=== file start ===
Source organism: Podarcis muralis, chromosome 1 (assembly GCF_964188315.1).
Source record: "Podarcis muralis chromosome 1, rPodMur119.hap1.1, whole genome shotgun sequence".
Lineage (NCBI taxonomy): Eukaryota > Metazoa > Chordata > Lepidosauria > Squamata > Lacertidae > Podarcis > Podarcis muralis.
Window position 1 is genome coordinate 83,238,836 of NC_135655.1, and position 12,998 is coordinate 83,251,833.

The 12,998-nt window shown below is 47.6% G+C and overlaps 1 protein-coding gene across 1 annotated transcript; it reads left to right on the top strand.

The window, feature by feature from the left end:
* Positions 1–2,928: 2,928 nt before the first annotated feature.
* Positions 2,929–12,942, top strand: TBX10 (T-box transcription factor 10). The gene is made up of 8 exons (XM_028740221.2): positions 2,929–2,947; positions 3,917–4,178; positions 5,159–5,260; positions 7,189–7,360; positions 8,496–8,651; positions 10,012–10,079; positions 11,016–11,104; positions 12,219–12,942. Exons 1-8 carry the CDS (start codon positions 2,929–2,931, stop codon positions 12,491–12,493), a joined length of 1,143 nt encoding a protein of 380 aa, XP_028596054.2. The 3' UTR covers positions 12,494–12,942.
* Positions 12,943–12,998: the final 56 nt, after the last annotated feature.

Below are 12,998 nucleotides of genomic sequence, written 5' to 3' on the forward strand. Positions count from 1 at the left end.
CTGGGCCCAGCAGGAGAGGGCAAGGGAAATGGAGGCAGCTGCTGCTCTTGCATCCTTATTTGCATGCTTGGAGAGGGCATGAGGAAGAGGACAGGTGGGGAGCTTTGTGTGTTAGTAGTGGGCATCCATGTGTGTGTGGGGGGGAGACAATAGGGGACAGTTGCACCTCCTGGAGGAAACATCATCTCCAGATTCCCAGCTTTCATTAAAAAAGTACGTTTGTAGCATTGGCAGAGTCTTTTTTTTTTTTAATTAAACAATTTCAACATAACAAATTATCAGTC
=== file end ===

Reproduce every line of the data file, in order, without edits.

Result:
Source organism: Podarcis muralis, chromosome 1 (assembly GCF_964188315.1).
Source record: "Podarcis muralis chromosome 1, rPodMur119.hap1.1, whole genome shotgun sequence".
Lineage (NCBI taxonomy): Eukaryota > Metazoa > Chordata > Lepidosauria > Squamata > Lacertidae > Podarcis > Podarcis muralis.
Window position 1 is genome coordinate 83,238,836 of NC_135655.1, and position 12,998 is coordinate 83,251,833.

The 12,998-nt window shown below is 47.6% G+C and overlaps 1 protein-coding gene across 1 annotated transcript; it reads left to right on the top strand.

The window, feature by feature from the left end:
* Positions 1–2,928: 2,928 nt before the first annotated feature.
* Positions 2,929–12,942, top strand: TBX10 (T-box transcription factor 10). The gene is made up of 8 exons (XM_028740221.2): positions 2,929–2,947; positions 3,917–4,178; positions 5,159–5,260; positions 7,189–7,360; positions 8,496–8,651; positions 10,012–10,079; positions 11,016–11,104; positions 12,219–12,942. Exons 1-8 carry the CDS (start codon positions 2,929–2,931, stop codon positions 12,491–12,493), a joined length of 1,143 nt encoding a protein of 380 aa, XP_028596054.2. The 3' UTR covers positions 12,494–12,942.
* Positions 12,943–12,998: the final 56 nt, after the last annotated feature.

Below are 12,998 nucleotides of genomic sequence, written 5' to 3' on the forward strand. Positions count from 1 at the left end.
CTGGGCCCAGCAGGAGAGGGCAAGGGAAATGGAGGCAGCTGCTGCTCTTGCATCCTTATTTGCATGCTTGGAGAGGGCATGAGGAAGAGGACAGGTGGGGAGCTTTGTGTGTTAGTAGTGGGCATCCATGTGTGTGTGGGGGGGAGACAATAGGGGACAGTTGCACCTCCTGGAGGAAACATCATCTCCAGATTCCCAGCTTTCATTAAAAAAGTACGTTTGTAGCATTGGCAGAGTCTTTTTTTTTTTTAATTAAACAATTTCAACATAACAAATTATCAGTC